Obviously this is what you have in mind when you say you like brainy women: Despite her purported intelligence, Kathryn is helpless in the face of her lover's often illogical judgements on her, and instead of correcting them, Kathryn spends her time worrying and dithering over Lucien seeking out other women, Lucien not wanting her, yadda yadda yadda.

Sure, give her a fancy, "powerful" title and a men's profession(Kathryn in this novel is an aspiring surgeon). But don't give her any actual SKILLS. Or, don't give her any actual PRACTICE of those skills in the real world. Sure, she's smart all right. But she just isn't as attractive if she actually USES those smarts... is she?

Box-office domination by male stars has become so total over the past few years that it's easy to forget earlier eras when female sex goddesses ruled the industry.

Gosh, you say that like you think it's a bad thing.

In the 1930s, Mae West, Jean Harlow, Myrna Loy, Norma Shearer, Joan Crawford and Claudette Colbert regularly were among the top moneymaking performers. At the very pinnacle of the yearly movie star list, Marie Dressler, Shirley Temple, Betty Grable and, much later, Doris Day, Liz Taylor and Julie Andrews all vaulted over their masculine competitors and achieved recognition as the No. 1 star.

More recently, movies seem to have shoved women toward a strategy of "if you can't beat 'em, join 'em" in facing off against their macho rivals. In the two Kill Bill movies, lithe, lovely Uma Thurman becomes a sadistic avenger who, in one much-heralded scene, uses Samurai swords to dismember more than 80 highly trained, male Ninja assassins.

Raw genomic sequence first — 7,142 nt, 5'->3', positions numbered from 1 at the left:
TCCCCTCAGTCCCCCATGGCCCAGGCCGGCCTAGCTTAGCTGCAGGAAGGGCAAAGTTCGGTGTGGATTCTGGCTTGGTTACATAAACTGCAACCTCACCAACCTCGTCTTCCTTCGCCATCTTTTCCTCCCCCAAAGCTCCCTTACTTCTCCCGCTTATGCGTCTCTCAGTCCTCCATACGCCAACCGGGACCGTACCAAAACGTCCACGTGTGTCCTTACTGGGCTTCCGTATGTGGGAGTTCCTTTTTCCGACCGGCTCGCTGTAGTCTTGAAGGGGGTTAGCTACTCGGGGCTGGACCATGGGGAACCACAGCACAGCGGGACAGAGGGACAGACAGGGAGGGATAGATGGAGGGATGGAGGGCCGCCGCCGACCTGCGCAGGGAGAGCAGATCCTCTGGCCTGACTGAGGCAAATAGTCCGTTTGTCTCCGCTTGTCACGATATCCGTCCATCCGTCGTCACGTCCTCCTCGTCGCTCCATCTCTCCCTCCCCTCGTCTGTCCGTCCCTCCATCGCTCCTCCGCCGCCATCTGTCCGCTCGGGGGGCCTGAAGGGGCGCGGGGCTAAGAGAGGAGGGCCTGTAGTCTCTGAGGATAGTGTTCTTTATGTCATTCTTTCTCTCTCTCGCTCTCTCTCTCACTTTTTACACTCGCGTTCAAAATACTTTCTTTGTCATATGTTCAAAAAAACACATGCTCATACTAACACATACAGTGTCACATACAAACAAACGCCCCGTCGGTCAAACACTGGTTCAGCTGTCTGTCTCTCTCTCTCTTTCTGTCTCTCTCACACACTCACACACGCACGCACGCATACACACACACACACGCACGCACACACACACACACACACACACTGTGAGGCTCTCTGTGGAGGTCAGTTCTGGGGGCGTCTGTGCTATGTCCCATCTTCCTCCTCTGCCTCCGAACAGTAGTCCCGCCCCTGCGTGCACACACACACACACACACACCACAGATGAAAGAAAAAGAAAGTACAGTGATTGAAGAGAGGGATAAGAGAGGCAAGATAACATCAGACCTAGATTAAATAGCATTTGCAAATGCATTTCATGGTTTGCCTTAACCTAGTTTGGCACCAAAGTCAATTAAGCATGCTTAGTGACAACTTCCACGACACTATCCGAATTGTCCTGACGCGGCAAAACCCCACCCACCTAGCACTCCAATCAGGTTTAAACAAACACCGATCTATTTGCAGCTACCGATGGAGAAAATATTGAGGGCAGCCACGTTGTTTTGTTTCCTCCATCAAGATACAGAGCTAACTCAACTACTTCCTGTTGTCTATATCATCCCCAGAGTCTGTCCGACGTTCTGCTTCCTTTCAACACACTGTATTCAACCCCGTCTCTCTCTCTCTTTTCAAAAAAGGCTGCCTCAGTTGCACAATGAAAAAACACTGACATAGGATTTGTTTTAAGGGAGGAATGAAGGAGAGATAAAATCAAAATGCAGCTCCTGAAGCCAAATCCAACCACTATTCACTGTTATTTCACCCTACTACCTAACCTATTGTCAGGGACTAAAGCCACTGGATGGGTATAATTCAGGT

I detect some strain in your use of the phrase "lithe, lovely, Uma Thurman". Difficult to convince yourself she's still attractive? Hell, she's actually USING some martial arts skills!

Besides, Uma is no sweet little "lithe, lovely" thing. She's over 6 feet tall last time I checked. Highly appropriate for an action heroine, in my opinion.

Even more improbably, the embarrassing Stealth features 22-year-old Jessica Biel (best known as the sweet, girl-next-door star of TV's 7th Heaven) as a crack Navy aviator shot down over North Korea, single-handedly battling Kim Jong Il's entire army to a standstill.

I actually agree with you on the "embarrassing" opinion... but more because of unbelievability than anything else. The one-hero-saves-the-day-singlehandedly plot is one of the surest signs you're dealing with a lazy writer, and lazy writers are always an embarrassment.

Also this summer, Red Eye featured fragile, innocent Rachel McAdams (best known from The Notebook) inexplicably besting highly trained terrorist hit-man Cillian Murphy in deadly hand-to-hand combat.

Actress attempts to escape typecasting! Film at eleven!

In one sense, such womanly superheroes follow the preposterous example of titans of testosterone like Rambo and the now-governor of California, who effortlessly slaughtered hordes of hapless extras.